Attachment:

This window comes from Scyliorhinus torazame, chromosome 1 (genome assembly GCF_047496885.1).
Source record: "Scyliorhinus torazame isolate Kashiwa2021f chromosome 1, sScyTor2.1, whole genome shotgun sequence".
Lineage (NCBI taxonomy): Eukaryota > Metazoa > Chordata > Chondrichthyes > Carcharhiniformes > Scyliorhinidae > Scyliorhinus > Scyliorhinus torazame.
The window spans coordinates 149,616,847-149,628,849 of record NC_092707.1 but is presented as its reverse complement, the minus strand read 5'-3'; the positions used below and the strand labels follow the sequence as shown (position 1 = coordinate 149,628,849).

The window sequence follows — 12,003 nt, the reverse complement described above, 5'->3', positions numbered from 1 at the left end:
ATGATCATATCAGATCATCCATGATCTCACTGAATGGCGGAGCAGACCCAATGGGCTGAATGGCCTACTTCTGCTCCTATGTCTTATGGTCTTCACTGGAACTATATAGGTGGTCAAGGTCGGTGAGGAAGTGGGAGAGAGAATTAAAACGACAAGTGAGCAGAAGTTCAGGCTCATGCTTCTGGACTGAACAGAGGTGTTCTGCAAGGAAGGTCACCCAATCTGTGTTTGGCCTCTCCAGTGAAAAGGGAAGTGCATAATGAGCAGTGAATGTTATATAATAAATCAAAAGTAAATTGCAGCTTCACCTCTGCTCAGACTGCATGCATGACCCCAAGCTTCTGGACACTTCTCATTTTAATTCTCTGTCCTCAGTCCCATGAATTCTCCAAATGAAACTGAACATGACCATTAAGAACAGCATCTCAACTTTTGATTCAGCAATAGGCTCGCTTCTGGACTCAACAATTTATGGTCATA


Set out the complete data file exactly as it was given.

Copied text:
This window comes from Scyliorhinus torazame, chromosome 1 (genome assembly GCF_047496885.1).
Source record: "Scyliorhinus torazame isolate Kashiwa2021f chromosome 1, sScyTor2.1, whole genome shotgun sequence".
Lineage (NCBI taxonomy): Eukaryota > Metazoa > Chordata > Chondrichthyes > Carcharhiniformes > Scyliorhinidae > Scyliorhinus > Scyliorhinus torazame.
The window spans coordinates 149,616,847-149,628,849 of record NC_092707.1 but is presented as its reverse complement, the minus strand read 5'-3'; the positions used below and the strand labels follow the sequence as shown (position 1 = coordinate 149,628,849).

The window sequence follows — 12,003 nt, the reverse complement described above, 5'->3', positions numbered from 1 at the left end:
ATGATCATATCAGATCATCCATGATCTCACTGAATGGCGGAGCAGACCCAATGGGCTGAATGGCCTACTTCTGCTCCTATGTCTTATGGTCTTCACTGGAACTATATAGGTGGTCAAGGTCGGTGAGGAAGTGGGAGAGAGAATTAAAACGACAAGTGAGCAGAAGTTCAGGCTCATGCTTCTGGACTGAACAGAGGTGTTCTGCAAGGAAGGTCACCCAATCTGTGTTTGGCCTCTCCAGTGAAAAGGGAAGTGCATAATGAGCAGTGAATGTTATATAATAAATCAAAAGTAAATTGCAGCTTCACCTCTGCTCAGACTGCATGCATGACCCCAAGCTTCTGGACACTTCTCATTTTAATTCTCTGTCCTCAGTCCCATGAATTCTCCAAATGAAACTGAACATGACCATTAAGAACAGCATCTCAACTTTTGATTCAGCAATAGGCTCGCTTCTGGACTCAACAATTTATGGTCATA